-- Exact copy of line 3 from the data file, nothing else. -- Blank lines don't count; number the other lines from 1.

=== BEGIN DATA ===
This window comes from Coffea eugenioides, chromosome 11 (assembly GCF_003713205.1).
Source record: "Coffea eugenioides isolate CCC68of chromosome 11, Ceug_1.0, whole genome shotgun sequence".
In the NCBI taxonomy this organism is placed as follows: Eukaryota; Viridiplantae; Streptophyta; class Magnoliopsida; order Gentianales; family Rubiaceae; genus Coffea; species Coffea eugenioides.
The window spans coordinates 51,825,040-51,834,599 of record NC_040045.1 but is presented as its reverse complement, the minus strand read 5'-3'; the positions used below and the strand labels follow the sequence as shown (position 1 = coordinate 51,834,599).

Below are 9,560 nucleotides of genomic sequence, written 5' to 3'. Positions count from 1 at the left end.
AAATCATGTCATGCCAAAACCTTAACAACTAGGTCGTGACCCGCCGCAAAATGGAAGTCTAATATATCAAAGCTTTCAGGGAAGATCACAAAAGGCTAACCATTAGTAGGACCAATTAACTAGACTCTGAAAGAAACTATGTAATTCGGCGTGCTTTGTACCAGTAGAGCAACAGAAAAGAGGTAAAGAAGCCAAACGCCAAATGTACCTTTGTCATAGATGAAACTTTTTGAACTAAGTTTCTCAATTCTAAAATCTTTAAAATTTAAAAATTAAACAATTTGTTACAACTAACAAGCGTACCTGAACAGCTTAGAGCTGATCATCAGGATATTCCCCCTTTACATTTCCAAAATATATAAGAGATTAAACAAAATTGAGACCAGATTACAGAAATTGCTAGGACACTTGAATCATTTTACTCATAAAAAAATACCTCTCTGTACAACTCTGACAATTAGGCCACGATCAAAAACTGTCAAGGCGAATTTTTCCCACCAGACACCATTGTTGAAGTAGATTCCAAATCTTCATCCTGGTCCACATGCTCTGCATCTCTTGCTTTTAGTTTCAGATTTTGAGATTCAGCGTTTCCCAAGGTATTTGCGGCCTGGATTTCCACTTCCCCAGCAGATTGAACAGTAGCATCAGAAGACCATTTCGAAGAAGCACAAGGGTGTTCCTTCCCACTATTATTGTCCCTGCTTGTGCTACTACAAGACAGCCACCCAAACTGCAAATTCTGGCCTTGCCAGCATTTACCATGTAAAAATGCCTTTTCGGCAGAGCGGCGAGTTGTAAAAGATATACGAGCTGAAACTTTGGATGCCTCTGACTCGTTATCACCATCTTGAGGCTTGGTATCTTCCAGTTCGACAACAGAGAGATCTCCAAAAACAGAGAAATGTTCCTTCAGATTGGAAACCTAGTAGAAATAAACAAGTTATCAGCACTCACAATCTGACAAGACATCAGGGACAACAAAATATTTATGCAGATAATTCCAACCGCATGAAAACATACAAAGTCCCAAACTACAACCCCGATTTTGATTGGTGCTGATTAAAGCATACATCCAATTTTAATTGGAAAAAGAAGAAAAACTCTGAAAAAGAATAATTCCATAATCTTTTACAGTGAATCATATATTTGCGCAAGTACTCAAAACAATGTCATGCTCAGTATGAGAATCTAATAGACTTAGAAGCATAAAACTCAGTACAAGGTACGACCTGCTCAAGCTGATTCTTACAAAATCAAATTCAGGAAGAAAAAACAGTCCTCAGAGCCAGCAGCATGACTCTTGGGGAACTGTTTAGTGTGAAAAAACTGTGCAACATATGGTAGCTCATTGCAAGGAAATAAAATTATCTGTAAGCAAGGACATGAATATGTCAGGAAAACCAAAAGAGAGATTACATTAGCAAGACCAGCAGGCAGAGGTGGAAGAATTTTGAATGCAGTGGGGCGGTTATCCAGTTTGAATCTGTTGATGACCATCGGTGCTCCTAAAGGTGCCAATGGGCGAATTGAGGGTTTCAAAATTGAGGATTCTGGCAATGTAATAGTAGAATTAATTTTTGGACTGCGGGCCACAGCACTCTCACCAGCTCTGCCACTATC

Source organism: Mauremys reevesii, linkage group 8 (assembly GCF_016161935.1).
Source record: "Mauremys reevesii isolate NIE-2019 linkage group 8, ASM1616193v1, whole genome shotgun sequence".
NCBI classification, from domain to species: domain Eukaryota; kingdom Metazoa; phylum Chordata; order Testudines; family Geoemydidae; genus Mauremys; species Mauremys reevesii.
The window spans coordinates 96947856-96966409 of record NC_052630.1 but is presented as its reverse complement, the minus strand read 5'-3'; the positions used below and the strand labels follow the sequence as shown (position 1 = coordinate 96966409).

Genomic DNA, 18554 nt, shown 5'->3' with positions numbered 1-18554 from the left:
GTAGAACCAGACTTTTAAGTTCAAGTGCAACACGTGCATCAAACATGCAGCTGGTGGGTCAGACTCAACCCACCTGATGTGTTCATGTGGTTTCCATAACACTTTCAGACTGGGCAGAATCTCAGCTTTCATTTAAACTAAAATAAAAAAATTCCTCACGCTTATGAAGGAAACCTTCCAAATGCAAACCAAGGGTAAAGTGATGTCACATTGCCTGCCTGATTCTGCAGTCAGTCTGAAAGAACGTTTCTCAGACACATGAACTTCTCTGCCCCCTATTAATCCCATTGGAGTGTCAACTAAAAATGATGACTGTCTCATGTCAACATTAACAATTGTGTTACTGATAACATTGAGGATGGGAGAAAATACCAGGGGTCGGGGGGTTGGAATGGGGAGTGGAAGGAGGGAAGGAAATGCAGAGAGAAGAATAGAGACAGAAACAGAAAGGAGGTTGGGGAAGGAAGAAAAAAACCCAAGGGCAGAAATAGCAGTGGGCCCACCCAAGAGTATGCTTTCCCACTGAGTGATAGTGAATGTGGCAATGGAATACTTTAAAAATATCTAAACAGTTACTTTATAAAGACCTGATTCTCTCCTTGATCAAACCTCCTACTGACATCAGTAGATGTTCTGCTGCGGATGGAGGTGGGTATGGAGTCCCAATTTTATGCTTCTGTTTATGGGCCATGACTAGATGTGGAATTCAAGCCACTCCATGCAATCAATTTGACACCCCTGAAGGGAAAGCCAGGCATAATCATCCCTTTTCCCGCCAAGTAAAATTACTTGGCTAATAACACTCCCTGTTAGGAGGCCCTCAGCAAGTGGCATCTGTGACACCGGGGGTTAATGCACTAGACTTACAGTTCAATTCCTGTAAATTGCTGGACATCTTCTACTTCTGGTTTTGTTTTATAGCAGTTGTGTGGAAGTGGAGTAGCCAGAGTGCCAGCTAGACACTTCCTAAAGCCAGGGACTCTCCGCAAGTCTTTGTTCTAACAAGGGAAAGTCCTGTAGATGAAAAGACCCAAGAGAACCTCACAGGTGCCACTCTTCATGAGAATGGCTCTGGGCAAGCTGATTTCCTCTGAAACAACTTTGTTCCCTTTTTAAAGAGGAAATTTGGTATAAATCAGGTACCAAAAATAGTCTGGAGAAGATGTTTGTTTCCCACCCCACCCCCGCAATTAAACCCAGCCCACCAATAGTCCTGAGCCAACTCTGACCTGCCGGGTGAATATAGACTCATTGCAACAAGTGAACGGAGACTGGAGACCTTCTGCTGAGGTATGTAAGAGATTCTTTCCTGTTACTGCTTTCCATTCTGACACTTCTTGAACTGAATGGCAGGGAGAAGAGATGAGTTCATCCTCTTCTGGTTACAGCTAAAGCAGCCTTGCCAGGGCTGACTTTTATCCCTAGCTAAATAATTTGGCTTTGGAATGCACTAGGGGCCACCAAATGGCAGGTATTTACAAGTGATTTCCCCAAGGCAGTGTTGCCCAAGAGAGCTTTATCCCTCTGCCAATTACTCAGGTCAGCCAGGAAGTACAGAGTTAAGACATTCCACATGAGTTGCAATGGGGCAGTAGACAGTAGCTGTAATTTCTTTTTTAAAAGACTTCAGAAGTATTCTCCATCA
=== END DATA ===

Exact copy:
In the NCBI taxonomy this organism is placed as follows: Eukaryota; Viridiplantae; Streptophyta; class Magnoliopsida; order Gentianales; family Rubiaceae; genus Coffea; species Coffea eugenioides.